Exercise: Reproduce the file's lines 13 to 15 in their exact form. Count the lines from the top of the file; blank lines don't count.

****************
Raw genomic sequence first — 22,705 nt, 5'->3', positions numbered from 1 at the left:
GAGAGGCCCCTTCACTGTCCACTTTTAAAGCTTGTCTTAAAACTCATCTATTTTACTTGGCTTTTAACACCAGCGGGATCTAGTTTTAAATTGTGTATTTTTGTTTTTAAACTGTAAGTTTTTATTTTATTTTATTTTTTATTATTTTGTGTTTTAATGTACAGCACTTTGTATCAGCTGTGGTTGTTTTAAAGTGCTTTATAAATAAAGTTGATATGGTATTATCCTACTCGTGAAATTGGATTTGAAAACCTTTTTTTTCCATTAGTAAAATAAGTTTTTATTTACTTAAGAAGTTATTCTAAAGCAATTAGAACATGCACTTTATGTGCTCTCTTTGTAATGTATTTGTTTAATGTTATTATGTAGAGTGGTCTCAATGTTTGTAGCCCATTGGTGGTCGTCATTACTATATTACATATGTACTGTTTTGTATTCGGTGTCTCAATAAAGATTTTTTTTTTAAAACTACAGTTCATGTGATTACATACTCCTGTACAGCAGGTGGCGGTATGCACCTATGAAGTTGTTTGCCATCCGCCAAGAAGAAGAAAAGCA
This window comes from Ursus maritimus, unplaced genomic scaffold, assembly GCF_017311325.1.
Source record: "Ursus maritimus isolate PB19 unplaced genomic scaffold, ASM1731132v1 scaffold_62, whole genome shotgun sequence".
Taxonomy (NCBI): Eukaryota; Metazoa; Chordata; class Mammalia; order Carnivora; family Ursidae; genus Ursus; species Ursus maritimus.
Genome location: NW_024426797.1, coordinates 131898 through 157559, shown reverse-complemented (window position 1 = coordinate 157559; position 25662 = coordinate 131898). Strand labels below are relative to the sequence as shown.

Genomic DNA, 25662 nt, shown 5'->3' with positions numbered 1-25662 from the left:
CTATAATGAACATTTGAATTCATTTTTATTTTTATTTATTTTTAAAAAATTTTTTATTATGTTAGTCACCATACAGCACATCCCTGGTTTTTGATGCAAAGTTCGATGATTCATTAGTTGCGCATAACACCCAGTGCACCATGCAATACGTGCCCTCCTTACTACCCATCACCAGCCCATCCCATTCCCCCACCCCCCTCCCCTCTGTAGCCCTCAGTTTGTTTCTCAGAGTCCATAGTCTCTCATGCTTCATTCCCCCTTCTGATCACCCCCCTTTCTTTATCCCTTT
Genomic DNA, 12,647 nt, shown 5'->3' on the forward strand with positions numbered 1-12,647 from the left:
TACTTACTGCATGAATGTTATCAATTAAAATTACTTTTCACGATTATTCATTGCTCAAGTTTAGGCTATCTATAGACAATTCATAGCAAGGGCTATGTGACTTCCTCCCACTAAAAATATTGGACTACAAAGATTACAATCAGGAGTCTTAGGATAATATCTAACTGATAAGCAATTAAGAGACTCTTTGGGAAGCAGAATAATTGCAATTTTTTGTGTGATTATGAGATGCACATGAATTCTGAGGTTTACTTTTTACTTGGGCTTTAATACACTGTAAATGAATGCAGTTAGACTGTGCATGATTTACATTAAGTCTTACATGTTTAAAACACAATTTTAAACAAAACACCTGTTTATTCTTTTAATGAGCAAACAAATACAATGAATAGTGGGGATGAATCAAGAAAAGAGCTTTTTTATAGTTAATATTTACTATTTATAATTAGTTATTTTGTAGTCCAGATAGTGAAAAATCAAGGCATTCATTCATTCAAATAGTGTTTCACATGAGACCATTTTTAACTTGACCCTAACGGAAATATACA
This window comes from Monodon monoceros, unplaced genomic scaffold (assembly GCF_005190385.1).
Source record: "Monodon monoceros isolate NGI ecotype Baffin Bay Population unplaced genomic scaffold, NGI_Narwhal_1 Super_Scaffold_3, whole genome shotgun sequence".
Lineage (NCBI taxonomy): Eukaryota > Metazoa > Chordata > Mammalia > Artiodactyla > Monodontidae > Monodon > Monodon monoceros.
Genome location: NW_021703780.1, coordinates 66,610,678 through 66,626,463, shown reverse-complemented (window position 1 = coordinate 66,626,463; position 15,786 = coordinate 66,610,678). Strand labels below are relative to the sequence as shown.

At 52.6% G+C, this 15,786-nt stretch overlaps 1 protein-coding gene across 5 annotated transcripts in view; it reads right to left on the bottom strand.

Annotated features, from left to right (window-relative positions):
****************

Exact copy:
Lineage (NCBI taxonomy): Eukaryota > Metazoa > Chordata > Mammalia > Artiodactyla > Monodontidae > Monodon > Monodon monoceros.
Genome location: NW_021703780.1, coordinates 66,610,678 through 66,626,463, shown reverse-complemented (window position 1 = coordinate 66,626,463; position 15,786 = coordinate 66,610,678). Strand labels below are relative to the sequence as shown.

At 52.6% G+C, this 15,786-nt stretch overlaps 1 protein-coding gene across 5 annotated transcripts in view; it reads right to left on the bottom strand.